This is an unusually lyrical work for a work of science fiction, and that makes it stand out. It's a collection of vignettes that describe in a poetical, dreamlike way what Einstein might have imagined if he had imagined how people would live if time had been different than we experience it. I've never read anything else quite like it.
There's nothing else like this in the genre of computer graphics books. It contains a dazzling variety of mappings from quantifiable phenomena to computer graphics. The graphics make it possible for human beings to recognize patterns they would not have otherwise been able to see. This book requires some mental effort on the part of the reader, but the reader who sticks with it will find that the very nature of visual perception itself, as well as its relationship to reality, becomes a phenomenon that inspires childlike wonder.
Michael Ruppert, a former LAPD narcotics detective, goes after the biggest organized crime in history in this book - the Bush administration at the time of 9/11. He asks the reader to play the role of a jury, as he establishes his case against the criminals, through proving beyond a reasonable doubt motives, means and opportunity. To those who would say this book is about 9/11 conspiracy theory, Ruppert would say, "I don't deal in conspiracy theory. I deal in conspiracy fact." This book has never been debunked. It has been met with a thunderous silence.
The author, John E. Mack, is a professor of psychiatry at Harvard Medical School. This book is the outcome of him listening to alien abduction stories from hundreds of his patients and taking them seriously. He takes seriously that his patients had some kind of an experience that affected them profoundly and about which they feel and express authentic emotions. Ultimately, I feel he finesses the question of the status of the abduction reports in terms of objective reality. Still, I respect his courage to bear witness to the first hand testimonies he's heard.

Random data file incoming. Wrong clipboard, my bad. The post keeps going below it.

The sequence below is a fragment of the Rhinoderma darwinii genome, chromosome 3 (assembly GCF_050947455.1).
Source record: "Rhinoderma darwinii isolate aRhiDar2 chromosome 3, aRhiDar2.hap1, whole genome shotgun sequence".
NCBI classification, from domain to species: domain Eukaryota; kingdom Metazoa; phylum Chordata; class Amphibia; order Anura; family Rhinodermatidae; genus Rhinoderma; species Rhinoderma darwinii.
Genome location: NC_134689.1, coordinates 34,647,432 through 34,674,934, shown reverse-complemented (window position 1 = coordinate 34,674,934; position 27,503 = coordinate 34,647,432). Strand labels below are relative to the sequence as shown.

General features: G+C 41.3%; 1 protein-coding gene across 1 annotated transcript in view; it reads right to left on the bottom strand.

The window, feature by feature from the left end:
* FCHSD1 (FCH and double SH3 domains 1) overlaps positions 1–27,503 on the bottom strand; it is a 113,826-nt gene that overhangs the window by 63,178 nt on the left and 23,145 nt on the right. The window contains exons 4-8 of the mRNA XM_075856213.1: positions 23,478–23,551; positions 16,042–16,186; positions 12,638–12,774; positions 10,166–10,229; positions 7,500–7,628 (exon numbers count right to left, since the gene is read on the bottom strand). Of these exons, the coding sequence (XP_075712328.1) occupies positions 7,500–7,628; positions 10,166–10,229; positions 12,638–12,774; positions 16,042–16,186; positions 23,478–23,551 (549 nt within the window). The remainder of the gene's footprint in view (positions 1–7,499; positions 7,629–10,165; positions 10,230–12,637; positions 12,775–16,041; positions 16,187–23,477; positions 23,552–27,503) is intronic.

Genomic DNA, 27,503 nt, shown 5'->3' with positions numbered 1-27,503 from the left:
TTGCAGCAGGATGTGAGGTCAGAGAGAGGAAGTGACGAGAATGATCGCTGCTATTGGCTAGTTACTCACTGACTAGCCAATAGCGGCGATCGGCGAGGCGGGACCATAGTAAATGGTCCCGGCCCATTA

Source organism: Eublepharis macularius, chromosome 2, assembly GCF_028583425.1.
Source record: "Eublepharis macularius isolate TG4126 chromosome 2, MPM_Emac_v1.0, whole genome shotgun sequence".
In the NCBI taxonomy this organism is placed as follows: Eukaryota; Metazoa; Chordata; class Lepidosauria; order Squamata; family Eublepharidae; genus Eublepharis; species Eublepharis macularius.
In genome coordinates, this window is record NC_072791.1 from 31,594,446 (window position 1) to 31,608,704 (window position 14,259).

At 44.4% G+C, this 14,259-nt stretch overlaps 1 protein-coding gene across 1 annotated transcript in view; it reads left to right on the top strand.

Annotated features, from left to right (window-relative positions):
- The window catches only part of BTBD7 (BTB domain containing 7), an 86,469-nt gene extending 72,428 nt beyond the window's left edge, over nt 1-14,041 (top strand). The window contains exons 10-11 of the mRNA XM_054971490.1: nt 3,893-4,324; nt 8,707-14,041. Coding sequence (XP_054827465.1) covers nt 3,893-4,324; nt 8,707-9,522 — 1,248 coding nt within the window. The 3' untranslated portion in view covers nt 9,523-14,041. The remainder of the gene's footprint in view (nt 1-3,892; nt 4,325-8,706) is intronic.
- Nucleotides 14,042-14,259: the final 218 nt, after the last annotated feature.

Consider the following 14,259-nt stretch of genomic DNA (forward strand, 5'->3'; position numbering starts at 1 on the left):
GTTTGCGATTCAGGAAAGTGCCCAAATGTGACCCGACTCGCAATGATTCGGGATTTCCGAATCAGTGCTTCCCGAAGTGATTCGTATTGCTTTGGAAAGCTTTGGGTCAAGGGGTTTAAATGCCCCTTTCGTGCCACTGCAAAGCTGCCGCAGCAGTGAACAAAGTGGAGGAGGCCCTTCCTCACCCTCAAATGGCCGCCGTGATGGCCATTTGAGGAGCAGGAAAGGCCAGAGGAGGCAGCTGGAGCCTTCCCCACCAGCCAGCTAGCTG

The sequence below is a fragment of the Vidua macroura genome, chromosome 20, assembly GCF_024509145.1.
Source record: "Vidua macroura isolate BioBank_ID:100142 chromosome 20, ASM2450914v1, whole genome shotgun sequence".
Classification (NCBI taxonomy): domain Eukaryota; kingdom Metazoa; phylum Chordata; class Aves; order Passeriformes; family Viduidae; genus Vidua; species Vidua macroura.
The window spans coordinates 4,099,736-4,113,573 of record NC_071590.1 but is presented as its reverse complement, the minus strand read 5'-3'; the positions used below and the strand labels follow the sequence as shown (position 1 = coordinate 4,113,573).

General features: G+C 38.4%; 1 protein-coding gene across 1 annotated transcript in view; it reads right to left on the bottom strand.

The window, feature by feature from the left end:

Terrence McKenna weaves a new kind of story about the human adventure, out of a collection of facts that he has gleaned from his prodigious research into the hidden history of human psychedelic use. He makes a strong case that psychedelic use played a role in the evolution of spiritual consciousness as well as perhaps even human language. He also argues persuasively about the roles that various kinds of drugs and foods have played within societies of the past and present, correlating the chemicals we ingest and have ingested, with apparent changes in our individual and collective consciousness.
This isn't a conventionally written book. It consists of a three-way dialogue among Rupert Sheldrake, Ralph Abraham and Terrence McKenna. It's deliberately and honestly speculative in nature. It introduces a lot of ideas that are interesting to ponder, ideas having to do with the possible history and possible future of the cosmos, the earth and human beings. Sheldrake's theory of morphic resonance comes into play, while Abraham brings chaos theory into the mix. McKenna brings imagination to it, imagination enriched from his lifelong psychedelic explorations. I found it worth reading, but I would warn other potential readers that everything in it is completely raw and freewheeling. Also, I think it would be hard to develop the ideas it contains very much, since they're so very vague and nebulous. A little more effort put into defining many of the terms would have helped.